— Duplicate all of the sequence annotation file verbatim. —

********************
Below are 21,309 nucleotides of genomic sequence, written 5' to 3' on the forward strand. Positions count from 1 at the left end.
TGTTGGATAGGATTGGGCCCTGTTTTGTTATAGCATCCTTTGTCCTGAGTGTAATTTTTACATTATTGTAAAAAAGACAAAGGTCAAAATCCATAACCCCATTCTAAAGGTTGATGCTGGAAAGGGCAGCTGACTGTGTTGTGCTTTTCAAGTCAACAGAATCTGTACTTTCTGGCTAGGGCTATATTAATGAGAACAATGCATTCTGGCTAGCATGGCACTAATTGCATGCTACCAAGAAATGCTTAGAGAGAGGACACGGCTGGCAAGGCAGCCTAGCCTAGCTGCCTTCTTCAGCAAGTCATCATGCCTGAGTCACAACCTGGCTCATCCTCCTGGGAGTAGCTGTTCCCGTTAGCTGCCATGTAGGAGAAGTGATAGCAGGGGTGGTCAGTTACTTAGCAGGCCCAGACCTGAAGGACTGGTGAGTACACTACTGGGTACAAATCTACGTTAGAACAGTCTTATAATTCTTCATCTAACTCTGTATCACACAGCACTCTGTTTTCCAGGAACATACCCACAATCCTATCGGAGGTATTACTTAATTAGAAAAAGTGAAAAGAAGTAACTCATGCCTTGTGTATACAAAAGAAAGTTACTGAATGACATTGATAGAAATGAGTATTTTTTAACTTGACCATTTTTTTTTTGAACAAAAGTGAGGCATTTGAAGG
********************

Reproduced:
Below are 21,309 nucleotides of genomic sequence, written 5' to 3' on the forward strand. Positions count from 1 at the left end.
TGTTGGATAGGATTGGGCCCTGTTTTGTTATAGCATCCTTTGTCCTGAGTGTAATTTTTACATTATTGTAAAAAAGACAAAGGTCAAAATCCATAACCCCATTCTAAAGGTTGATGCTGGAAAGGGCAGCTGACTGTGTTGTGCTTTTCAAGTCAACAGAATCTGTACTTTCTGGCTAGGGCTATATTAATGAGAACAATGCATTCTGGCTAGCATGGCACTAATTGCATGCTACCAAGAAATGCTTAGAGAGAGGACACGGCTGGCAAGGCAGCCTAGCCTAGCTGCCTTCTTCAGCAAGTCATCATGCCTGAGTCACAACCTGGCTCATCCTCCTGGGAGTAGCTGTTCCCGTTAGCTGCCATGTAGGAGAAGTGATAGCAGGGGTGGTCAGTTACTTAGCAGGCCCAGACCTGAAGGACTGGTGAGTACACTACTGGGTACAAATCTACGTTAGAACAGTCTTATAATTCTTCATCTAACTCTGTATCACACAGCACTCTGTTTTCCAGGAACATACCCACAATCCTATCGGAGGTATTACTTAATTAGAAAAAGTGAAAAGAAGTAACTCATGCCTTGTGTATACAAAAGAAAGTTACTGAATGACATTGATAGAAATGAGTATTTTTTAACTTGACCATTTTTTTTTTGAACAAAAGTGAGGCATTTGAAGG